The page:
Microsoft’s more affordable console has weaker specifications than the flagship Xbox Series X, which has led analysts to speculate that the console could struggle to keep up with the ambitions of game developers as the console generation progresses.
In an interview with WCCFtech, 4A Games chief technical officer Oleksandr Shyshkovtsov explained how the weaker GPU in the Xbox Series S could impact development moving forward.
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“... GPU performance presents challenges for future titles. Our current renderer is designed for high spatial and temporal resolution,” Shyshkovtsov said. “It is stochastic by nature. Dropping any of those would require us to do more expensive calculations, dropping performance even further. We have a compromise solution right now, but I am not satisfied with it yet.”
Even though the Xbox Series S supports next-gen graphical features such as higher frame rates, ray tracing and super-fast load times, concerns were raised over the consoles lack of RAM – 10GB as opposed to 16GB on Xbox Series X.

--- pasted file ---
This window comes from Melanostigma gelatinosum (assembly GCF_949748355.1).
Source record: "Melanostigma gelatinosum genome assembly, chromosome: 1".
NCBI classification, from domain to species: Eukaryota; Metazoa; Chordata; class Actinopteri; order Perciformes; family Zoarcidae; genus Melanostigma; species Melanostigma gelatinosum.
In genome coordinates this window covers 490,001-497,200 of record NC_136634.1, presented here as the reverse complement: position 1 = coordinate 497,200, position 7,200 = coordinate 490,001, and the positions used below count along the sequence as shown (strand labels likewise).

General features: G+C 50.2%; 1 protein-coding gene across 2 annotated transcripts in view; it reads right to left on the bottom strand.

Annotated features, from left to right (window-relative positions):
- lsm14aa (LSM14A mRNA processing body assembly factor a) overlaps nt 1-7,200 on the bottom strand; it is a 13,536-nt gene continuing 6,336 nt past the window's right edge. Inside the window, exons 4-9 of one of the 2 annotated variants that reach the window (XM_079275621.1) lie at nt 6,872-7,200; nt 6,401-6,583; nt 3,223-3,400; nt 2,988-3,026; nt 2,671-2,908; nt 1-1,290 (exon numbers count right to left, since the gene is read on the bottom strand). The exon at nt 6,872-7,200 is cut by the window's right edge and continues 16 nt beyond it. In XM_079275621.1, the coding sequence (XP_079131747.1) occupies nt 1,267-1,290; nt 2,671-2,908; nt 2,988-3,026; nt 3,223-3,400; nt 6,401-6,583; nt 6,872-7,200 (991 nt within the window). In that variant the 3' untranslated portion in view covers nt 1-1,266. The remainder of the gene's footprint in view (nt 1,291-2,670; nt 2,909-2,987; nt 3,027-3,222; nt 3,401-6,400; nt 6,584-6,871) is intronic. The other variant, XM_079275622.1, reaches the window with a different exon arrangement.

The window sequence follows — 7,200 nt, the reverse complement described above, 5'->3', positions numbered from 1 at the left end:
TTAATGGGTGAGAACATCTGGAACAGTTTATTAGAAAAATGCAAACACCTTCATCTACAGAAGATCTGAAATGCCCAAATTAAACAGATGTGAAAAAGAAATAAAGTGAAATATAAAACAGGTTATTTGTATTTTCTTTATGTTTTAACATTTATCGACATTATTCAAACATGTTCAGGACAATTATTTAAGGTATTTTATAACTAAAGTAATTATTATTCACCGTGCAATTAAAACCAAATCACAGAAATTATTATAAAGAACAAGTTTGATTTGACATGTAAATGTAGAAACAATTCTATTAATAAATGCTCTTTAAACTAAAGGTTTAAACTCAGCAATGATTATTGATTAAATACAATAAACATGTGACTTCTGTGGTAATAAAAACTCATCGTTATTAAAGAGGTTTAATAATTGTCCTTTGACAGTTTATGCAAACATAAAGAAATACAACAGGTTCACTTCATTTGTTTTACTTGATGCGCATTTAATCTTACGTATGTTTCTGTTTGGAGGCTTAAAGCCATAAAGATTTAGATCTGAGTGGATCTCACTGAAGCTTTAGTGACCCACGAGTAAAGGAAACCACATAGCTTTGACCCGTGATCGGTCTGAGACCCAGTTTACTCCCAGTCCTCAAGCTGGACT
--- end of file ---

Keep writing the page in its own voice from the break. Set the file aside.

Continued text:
According to 4A Games, though, it’s the console’s four teraflop GPU that could act as a potential bottleneck, particularly when it comes to targeting higher resolutions. The Xbox Series S was pitched as a 1440p machine by Microsoft, but games have tended to target a resolution of 1080p so far. The Xbox Series X has a 12 teraflop GPU in comparison.
It's worth bearing in mind that the Xbox Series S is $299 / £249 / AU$499, though, which is notably less than the $499 / £449 / $749 price tag of the Xbox Series X. It also has a similar CPU to its bigger brother, and a super-fast SDD drive; however, you only get a 364GB of usable storage.
Back to the metro
Metro Exodus is getting a free next-gen upgrade on Xbox Series X and Xbox Series S that will significantly improve the game’s performance while introducing new graphical features. The game will run at 4K / 60fps on Xbox Series X, with support for full ray-traced lighting and ray-traced global illumination.
Load times will also be dramatically reduced, and the Xbox version will receive platform-specific spatial audio support, such as Dolby Atmos, and takes advantage of the new Xbox controller’s low latency. The Xbox Series S will also receive the same benefits, but will target 1080p instead of 4K.
While it's difficult to judge whether the Xbox Series S will indeed hold some developers back in the long term, by offering two entry points into the Xbox ecosystem Microsoft at least gives consumers more chance to jump into the next-generation of gaming.
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